Explore Seattle

Navigating Seattle Transit

No car? No problem. There are plenty of options in the Emerald City.

You don't need a car to get around Seattle—below, find plenty of options as well as the easiest way to get to a few popular spots in the city.

Seattle
Seattle's busy roadways (©Wonderlane/Flickr, Creative Commons)

Metro Busses

The region’s bus system will get you most places you need to go—especially when staying downtown.

Fares

Bus fares are determined by time of day and whether the ride is in one zone (within Seattle) or two zone (from Seattle to locations outside city limits but within King County). Adult fares are $2.50 per ride during off-peak hours (for all zones) while peak-hour fares are $2.75 for one-zone and $3.25 for two-zones. Youth (6-18) fares are always $1.50, and children under 5 ride free with a paid adult fare.

Pay fares (cash only; drivers don’t carry change) while you enter—there is a payment box by the driver, and the adult fare is posted. The slip of paper you get is both your proof of payment and a transfer ticket for additional Metro busses, good for a limited amount of time.

Planning Tools

The King County Metro website has a helpful trip planner searchable by intersection or landmark. The app One Bus Away is great when you’re on the go. Enter a stop number or a route number (or find it on the map) to find schedules, stops and real-time bus information.

Quick Bus Guide to Common Locations

Woodland Park Zoo: Catch a northbound No. 5 bus from Third Ave. downtown. Get off at the Phinney Ave. N and N. 55th St. stop. The zoo will be on your right.

Ballard: The best routes to Ballard are the D and 40, which run seven days a week. Catch the northbound D along Third Ave. downtown and take it to 15th Ave. NW and N.W. Market St. Head west for the shopping and dining of Ballard.

Route 40 stops at Third Ave. downtown. Disembark at Ballard Ave. NW and N.W. Market St. You’ll be in the heart of Ballard.

Fremont: If you’d like to visit Fremont, catch routes 26, 28 or 40 along Third Ave. downtown. Any route will drop you at Fremont Ave. N and N. 34th St., the middle of the quirky neighborhood.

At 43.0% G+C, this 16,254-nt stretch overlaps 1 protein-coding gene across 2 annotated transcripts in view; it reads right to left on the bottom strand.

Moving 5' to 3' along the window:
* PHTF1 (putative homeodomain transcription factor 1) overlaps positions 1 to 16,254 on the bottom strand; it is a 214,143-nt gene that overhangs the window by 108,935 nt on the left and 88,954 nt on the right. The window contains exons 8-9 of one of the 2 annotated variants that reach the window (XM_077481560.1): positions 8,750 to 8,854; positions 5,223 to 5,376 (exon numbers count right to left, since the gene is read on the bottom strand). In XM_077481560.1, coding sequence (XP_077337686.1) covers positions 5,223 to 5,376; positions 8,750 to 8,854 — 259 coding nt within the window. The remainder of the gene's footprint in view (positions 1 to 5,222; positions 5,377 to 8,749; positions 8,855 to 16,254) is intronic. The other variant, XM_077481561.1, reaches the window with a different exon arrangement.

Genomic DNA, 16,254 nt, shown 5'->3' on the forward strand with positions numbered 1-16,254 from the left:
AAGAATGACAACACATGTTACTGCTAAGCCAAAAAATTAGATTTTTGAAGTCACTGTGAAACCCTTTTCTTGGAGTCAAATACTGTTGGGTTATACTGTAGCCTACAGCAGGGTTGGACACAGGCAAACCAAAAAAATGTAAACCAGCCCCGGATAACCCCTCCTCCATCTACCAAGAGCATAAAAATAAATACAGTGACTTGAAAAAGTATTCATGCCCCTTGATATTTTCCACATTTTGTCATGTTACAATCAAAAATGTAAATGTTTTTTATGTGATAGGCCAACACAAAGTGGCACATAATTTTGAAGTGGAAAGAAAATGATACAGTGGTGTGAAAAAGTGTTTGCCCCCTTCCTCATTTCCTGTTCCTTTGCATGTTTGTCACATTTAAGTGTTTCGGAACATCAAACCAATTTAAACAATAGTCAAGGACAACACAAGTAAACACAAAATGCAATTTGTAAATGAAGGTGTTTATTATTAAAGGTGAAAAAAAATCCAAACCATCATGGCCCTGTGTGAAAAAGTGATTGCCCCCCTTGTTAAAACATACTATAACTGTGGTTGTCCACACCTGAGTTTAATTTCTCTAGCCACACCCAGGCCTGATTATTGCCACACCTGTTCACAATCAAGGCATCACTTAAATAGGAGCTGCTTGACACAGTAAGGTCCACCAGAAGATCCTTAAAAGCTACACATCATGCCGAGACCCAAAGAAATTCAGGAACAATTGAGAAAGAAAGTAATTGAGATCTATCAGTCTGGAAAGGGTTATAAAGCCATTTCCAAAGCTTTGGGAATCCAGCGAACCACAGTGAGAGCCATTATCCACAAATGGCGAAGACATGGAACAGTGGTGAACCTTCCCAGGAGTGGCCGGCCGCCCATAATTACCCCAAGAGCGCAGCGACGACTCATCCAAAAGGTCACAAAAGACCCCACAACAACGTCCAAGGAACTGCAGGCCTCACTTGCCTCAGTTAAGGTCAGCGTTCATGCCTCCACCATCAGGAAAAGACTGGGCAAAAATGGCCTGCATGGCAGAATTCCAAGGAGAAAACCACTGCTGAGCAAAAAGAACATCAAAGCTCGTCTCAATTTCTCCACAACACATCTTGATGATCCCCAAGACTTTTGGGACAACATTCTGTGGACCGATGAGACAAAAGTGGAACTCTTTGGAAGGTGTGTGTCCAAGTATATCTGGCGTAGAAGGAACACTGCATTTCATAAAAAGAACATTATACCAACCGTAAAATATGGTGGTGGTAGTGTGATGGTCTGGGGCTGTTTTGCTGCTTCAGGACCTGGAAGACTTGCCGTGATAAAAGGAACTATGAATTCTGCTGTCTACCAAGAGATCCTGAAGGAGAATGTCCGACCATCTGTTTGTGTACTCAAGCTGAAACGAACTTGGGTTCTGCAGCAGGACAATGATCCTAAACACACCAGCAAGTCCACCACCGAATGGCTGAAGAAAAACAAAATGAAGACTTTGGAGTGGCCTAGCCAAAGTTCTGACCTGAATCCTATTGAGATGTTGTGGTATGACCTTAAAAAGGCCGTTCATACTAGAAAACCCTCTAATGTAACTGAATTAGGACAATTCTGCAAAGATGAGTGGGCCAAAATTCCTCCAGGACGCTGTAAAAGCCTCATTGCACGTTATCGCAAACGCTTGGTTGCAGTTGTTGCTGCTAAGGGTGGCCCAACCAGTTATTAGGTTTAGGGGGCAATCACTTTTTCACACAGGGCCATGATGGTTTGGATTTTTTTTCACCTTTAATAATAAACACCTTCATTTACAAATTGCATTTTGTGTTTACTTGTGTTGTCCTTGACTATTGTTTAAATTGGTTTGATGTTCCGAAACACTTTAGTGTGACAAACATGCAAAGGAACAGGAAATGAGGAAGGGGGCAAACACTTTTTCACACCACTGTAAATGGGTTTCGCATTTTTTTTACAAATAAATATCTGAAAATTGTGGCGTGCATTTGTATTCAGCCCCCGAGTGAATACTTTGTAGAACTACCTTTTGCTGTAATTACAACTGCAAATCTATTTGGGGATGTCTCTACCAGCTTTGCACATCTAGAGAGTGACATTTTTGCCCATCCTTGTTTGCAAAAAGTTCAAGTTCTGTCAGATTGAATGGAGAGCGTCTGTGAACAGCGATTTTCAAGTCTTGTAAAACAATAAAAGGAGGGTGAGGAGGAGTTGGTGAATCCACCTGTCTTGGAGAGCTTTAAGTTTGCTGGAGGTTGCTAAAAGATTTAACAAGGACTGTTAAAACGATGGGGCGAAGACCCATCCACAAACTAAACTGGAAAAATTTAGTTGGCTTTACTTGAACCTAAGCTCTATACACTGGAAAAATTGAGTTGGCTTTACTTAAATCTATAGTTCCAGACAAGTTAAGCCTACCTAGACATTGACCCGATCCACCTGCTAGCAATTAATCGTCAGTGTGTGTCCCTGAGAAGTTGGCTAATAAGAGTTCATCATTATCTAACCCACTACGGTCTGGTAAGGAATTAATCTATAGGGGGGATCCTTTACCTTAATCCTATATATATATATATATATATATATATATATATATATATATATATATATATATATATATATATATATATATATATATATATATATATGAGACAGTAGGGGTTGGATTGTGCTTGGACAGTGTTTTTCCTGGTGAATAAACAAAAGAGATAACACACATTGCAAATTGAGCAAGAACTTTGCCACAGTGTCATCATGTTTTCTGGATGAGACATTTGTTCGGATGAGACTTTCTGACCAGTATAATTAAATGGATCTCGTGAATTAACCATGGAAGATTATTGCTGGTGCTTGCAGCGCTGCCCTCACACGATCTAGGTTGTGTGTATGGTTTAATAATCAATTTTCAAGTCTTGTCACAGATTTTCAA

Capitol Hill: Don’t want to walk to Capitol Hill from downtown? Route 10, which stops at Fourth Ave. and Pike St. downtown, will drop you off at E. Pine St. and Broadway, in the middle of this bustling neighborhood, or continue on to the E. Prospect St. and 15th Ave. E stop, where you can check out Volunteer Park.

Route 12 will also get you there: From Second Ave. and Marion St. downtown get off at E. Madison St. and Broadway. Head north on Broadway to plenty of shopping and dining. This route continues along 19th Ave. E, where you’ll find a pocket neighborhood with some fantastic restaurants. Get off at the E. Republican St. stop.

At Fourth Ave. and Pike St., you can hop aboard route 49, which will stop at E. Pine St. and Broadway.

Green Lake: Route 16 will get you to Green Lake. Head northbound from the Third Ave. and Pine St. stop, disembarking at Woodlawn Ave. NE and N.E. Ravenna Blvd. Green Lake is just a couple blocks west.

Discovery Park: Located in Seattle’s Magnolia neighborhood, Discovery Park is serviced by Route 33. Catch it on Third Ave. downtown to the 36th Ave. W and W. Government Way stop, at the entrance of the park.

King County Metro bus
King County Metro bus (©Oran Viriyincy/Flickr, Creative Commons)

Sound Transit Busses

Sound Transit operates busses in King, Pierce and Snohomish counties. For locations outside the city of Seattle, visit the website for route information to get to places like Bellevue, Redmond, Kirkland and Tacoma.

Sound Transit bus
Sound Transit bus (©Oran Viriyincy/Flickr, Creative Commons)

Link Light Rail

Also part of Sound Transit, Link Light Rail runs from Sea-Tac Airport to Husky Stadium at the University of Washington. Light rail stops include Safeco and CenturyLink fields (exit at the Stadium Station), International DistrictPioneer Square, Downtown Seattle (with two stops, one at Benaroya Hall and the other at Westlake), Capitol Hill and, at the end of the line, Husky Stadium.

Access light rail from the downtown bus tunnel—beneath Macy’s on Pine St. between Third and Fourth avenues or at the University Street station beneath Benaroya Hall at Third Ave. and Seneca St. Stop at the ORCA machine to buy your ticket for light rail—fees vary depending on how far you’re traveling.

Find the Sea-Tac Airport light rail station through the fourth floor of the parking ramp—there is signage in the terminal.

Trains run Monday-Saturday from 5 am to 12:30 am and Sundays and holidays 6 am to midnight.

Link Light Rail
Link Light Rail (©Atomic Taco/Flickr, Creative Commons)

Seattle Streetcar